When financial penalties were lifted from referral-to-treatment waiting times back in March, I said that looser waiting list management might be the first clear sign that focus on this NHS Constitution right was being lost. This has now happened. By Rob Findlay
Financial penalties for breaching the “18 week” referral-to-treatment waiting times targets were lifted back in March, giving RTT waiting times a lower priority than financial balance, A&E waits, and cancer waits. Shortly afterwards I noted:
I would also expect [the waiting list management] index to be quite sensitive to the level of importance attached to RTT waiting times. If the lifting of financial penalties in March leads to a loss of focus, then a rise in this index might be the first clear sign.
It didn’t happen immediately. But it has now.
Waiting list management improved dramatically across England when the incomplete pathways target was introduced in 2012. All those gains have since been held, until now – the latest figures show a sharp deterioration in waiting list management during August, which suggests for the first time that the NHS has started loosening its grip on RTT waiting list management and on waiting times.
Grip can be loosened quickly, but it can be tightened quickly too. If the NHS wants to avoid runaway RTT waiting times then focus needs to be returned to good patient scheduling. This costs nothing beyond management time – however with the higher priorities of finance and accident and emergency proving very tough indeed, management time is a scarce resource.
The headline measure shows that waiting times have jumped to 20.5 weeks on the official figures, which is the worst performance since March 2011. The steady increase so far has been caused mainly by the growing waiting list – but not when it comes to the August figures, as we shall see.
Before we go on, let’s take a quick look at the effect of non-reporting trusts. The list of non-reporters is the same as last month, and if you factor in their last known positions then the size of the waiting list rounds to 4.1 million. This is closing in on, but has not yet reached, the largest RTT waiting list ever recorded (in the very first data collection back in August 2007).
To their credit, the NHS England statisticians have now started publishing an RTT time series that is adjusted throughout for non-reporting trusts.
Returning to the as-reported data, the waiting list crept up in August as it often does at this time of year. Year-on-year growth in the waiting list continues to be a problem, but this month it was not the main problem.
Waiting times are a function of two things: the size of the waiting list, and the order in which patients are treated (also referred to as patient scheduling or waiting list management). We know this from our everyday experience – a longer queue means longer waits, and queue-jumpers make you wait longer.
Since 2012 the waiting list has been steadily growing, leading to steadily rising waiting times. But waiting list management has remained stable with only seasonal variation. Until now, that is. The August index shows a clear rise above the pattern of recent years, and this indicates unmistakably that something has changed.
But what? This is an England-wide figure, so it is a composite of several different things. Firstly, how disciplined patient scheduling is in each local waiting list. Secondly, how well resources are being allocated within trusts in order to even out waiting time pressures. Thirdly, how well resources are allocated between trusts.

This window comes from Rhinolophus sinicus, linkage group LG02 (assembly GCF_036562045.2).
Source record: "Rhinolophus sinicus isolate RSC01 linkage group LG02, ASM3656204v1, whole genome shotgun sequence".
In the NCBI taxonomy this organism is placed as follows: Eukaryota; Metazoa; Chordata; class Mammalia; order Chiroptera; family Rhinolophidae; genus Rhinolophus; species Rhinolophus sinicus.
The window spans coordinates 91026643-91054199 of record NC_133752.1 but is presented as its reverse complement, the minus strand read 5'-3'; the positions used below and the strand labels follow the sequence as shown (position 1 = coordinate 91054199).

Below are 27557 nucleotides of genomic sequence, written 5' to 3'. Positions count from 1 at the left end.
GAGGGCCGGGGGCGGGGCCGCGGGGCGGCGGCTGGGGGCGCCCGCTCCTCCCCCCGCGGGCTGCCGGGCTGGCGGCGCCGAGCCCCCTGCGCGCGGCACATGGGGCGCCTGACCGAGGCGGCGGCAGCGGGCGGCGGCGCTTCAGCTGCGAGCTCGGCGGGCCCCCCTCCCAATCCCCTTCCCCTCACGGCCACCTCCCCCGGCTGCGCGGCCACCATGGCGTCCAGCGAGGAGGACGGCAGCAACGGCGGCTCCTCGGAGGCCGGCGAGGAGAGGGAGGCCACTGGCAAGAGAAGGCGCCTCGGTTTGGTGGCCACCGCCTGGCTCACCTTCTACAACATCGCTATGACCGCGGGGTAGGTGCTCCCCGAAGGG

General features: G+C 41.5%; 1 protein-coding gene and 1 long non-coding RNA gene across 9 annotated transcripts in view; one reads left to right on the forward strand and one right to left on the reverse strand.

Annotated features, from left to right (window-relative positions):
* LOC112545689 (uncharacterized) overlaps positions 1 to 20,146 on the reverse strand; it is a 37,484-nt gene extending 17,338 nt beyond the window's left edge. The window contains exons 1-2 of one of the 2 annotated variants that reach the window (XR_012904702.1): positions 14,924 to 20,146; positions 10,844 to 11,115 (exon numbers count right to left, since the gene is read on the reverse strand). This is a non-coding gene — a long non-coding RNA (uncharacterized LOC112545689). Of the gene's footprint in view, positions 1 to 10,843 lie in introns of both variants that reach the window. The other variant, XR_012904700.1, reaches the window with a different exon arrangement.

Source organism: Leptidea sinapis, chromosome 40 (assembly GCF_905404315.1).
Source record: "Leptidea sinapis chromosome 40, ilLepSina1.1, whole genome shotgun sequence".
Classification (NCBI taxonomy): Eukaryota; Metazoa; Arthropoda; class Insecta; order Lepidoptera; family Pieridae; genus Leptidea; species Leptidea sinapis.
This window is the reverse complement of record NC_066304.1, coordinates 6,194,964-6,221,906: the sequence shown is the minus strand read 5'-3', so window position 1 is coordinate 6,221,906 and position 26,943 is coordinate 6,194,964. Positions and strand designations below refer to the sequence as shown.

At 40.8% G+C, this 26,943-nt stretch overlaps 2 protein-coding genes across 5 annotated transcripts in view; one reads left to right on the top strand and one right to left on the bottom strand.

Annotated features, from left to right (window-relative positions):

In this case I expect that the first – looser patient scheduling – would explain nearly all the change seen in August. Patient scheduling can change almost overnight if management eyes are taken off that particular ball, and this is a very rapid change indeed. In contrast, demand and resource allocation shift relatively slowly, both within and between trusts, and the specialty-level waiting times chart (shown further below) shows that all the major waiting list specialties have been affected similarly.
So we have a sharp deterioration in waiting list management, and evidence that this is not caused by a sudden change in imbalances between specialties. That is why I think this is evidence of the English NHS relaxing its grip on RTT waiting times, following the lifting of financial penalties back in March.
Admissions per working day were also down, to the lowest August level in many years. This contributes to the steadily rising waiting list which is the harder-to-solve part of rising waiting times.
Very long waits continue to rise, and the number of one-year-waiters on the waiting list is now the largest since August 2012.
As mentioned above, all major waiting list specialties were affected by this sharp lengthening of waiting times, suggesting that resource allocation between specialties is not the explanation for the change in the index of waiting list management.
The proportion of local specialties achieving the 18 week target slipped again, consistent with the overall picture.
This was fuelled mainly by a sharp deterioration in those local services that already had long waits.
Looking now at those trusts with the very longest waiting times, independent providers take the top two slots again and both have featured in this table before in recent months. Other than that there was little change, except for the sudden appearance of Mid Essex Hospital Services Trust who have appeared on the table with 99 one-year waits following the implementation of a new IT system.
Data for September 2017 is due out at 9:30 am on Thursday, 9 November.
Dr Rob Findlay is director of Gooroo Ltd, specialists in planning, scheduling and waiting times.